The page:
(AFP) — An Ethiopian court jailed a former opposition spokesman for over six years Thursday as rights groups urged the UN to press for a probe into a crackdown on anti-government protests.

Judges in the capital Addis Ababa imposed a jail sentence of six years and six months on Yonatan Tesfaye, the former spokesman for the opposition Blue Party who was found guilty earlier this month of encouraging terrorism.

Yonatan was arrested in December 2015 after writing on Facebook that the government had used “force against the people instead of using peaceful discussion with the public.” “We’ll appeal,” Blue Party chairman Yeshiwas Assefa told AFP. “This is freedom of expression.”

Tesfaye’s detention came shortly after the start of anti-government protests by the country’s largest ethnic group, the Oromos, which caused the government to impose a nationwide state of emergency last October.

In a letter released Wednesday, 13 rights groups called on the UN Human Rights Council (HRC) to urge Ethiopia during its June meeting to allow an independent investigation into “atrocities committed by security forces to suppress peaceful protests and independent dissent.”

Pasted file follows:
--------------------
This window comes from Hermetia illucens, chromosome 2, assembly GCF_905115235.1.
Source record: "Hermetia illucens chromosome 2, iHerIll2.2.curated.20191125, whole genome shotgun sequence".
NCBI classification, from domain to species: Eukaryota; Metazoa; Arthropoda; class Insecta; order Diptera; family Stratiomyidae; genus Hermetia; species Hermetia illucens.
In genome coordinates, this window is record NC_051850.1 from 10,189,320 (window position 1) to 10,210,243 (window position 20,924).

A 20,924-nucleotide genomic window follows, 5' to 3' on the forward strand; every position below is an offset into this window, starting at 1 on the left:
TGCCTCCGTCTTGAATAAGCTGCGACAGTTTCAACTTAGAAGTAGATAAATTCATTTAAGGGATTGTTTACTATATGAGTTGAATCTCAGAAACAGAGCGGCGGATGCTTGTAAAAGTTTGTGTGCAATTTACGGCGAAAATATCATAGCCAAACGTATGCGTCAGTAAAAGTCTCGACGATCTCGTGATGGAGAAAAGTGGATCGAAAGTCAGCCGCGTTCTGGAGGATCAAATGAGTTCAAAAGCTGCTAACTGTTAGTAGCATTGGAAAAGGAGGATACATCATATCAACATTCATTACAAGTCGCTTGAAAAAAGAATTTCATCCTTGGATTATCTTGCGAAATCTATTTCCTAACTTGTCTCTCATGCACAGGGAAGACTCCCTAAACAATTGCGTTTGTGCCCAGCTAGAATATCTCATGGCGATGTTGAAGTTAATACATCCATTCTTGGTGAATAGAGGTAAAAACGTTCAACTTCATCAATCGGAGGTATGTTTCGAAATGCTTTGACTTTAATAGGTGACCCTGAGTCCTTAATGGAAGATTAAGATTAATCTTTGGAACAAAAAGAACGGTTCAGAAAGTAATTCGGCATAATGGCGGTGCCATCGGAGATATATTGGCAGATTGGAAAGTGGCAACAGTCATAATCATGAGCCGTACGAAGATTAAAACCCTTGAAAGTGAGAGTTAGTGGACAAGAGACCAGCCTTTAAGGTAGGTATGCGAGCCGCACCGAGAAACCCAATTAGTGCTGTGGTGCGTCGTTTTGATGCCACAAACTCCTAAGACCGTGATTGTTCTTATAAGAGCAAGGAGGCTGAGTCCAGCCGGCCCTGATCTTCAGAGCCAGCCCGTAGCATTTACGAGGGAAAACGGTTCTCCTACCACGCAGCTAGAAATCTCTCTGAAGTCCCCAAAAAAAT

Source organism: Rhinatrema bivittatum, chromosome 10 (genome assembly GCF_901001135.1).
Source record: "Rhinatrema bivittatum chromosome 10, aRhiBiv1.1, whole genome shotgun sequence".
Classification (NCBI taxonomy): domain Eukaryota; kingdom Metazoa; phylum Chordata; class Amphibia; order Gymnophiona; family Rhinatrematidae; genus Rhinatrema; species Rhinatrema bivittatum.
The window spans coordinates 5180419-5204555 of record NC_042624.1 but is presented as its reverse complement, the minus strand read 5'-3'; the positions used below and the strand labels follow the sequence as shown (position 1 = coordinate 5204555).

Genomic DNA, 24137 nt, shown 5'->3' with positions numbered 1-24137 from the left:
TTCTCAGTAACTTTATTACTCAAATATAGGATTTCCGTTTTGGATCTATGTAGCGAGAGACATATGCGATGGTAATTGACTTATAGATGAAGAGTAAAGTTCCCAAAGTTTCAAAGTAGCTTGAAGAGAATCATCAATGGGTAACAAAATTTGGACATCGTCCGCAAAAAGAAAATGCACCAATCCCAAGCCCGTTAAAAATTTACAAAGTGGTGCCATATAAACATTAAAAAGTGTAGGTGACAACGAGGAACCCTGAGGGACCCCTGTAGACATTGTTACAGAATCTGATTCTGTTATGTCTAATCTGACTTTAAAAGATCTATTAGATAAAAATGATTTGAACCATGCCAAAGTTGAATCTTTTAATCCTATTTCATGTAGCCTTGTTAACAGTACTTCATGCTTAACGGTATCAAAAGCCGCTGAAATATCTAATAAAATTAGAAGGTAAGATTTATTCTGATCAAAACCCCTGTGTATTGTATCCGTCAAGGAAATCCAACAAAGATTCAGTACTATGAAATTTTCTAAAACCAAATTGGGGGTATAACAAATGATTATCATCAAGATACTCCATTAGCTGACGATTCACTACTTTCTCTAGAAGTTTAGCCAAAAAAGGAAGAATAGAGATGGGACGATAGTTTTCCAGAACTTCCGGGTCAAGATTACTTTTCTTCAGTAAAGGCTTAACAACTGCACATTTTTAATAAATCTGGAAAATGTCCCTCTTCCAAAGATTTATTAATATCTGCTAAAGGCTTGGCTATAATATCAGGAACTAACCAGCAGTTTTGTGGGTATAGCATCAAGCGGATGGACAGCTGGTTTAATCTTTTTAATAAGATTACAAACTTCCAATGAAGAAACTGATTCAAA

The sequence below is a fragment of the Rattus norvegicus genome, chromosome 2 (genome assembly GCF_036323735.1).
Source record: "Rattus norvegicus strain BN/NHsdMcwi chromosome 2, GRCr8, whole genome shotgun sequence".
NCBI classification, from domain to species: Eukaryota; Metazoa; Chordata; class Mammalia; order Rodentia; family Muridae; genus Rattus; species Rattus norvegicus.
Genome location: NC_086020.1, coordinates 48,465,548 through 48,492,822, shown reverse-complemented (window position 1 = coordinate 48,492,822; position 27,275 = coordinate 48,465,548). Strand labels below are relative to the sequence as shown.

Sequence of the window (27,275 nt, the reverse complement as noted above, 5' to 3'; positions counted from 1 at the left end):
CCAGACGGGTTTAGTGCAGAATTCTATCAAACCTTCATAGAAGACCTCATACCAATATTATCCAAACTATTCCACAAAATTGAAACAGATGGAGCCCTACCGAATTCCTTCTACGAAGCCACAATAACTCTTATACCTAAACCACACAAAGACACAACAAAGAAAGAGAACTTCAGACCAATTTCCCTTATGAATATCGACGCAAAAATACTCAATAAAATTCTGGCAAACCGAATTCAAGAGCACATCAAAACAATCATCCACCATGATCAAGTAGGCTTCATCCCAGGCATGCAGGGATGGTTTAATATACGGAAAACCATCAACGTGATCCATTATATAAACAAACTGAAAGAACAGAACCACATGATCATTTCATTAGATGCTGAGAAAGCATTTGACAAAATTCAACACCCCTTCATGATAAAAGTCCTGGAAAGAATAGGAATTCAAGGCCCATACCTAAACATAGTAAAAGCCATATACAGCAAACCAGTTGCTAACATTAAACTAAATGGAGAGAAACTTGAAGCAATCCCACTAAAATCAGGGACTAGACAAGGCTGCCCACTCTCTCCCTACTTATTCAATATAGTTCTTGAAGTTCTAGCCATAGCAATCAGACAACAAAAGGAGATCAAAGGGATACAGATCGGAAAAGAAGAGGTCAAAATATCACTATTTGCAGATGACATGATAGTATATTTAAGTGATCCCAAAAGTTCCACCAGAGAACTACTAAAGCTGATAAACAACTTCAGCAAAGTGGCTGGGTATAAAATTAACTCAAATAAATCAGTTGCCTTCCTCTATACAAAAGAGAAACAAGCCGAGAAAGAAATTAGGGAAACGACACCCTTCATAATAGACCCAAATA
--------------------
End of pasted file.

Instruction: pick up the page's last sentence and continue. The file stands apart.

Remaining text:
A crackdown on the protests resulted in hundreds of deaths and thousands of arrests. The letter echoes complaints by the UN’s high commissioner for human rights Zeid Ra’ad Al Hussein, who said he was not allowed access to where the protests occurred during a visit to Ethiopia this month.

The rights groups – including Human Rights Watch and Reporters Without Borders – also called for the immediate release of journalists, rights defenders, opposition leaders and other protesters “arbitrarily detained” during and after the protests.

Prime Minister Hailemariam Desalegn told BBC last month that he would not allow an independent investigation into the protests, saying the country’s human rights commission was up to the task.

The government has described the state of emergency as a necessary step to restore order to protest-wracked parts of the country while officials work to address the demonstrators’ grievances. In March, parliament extended the emergency decree for another four months.

 

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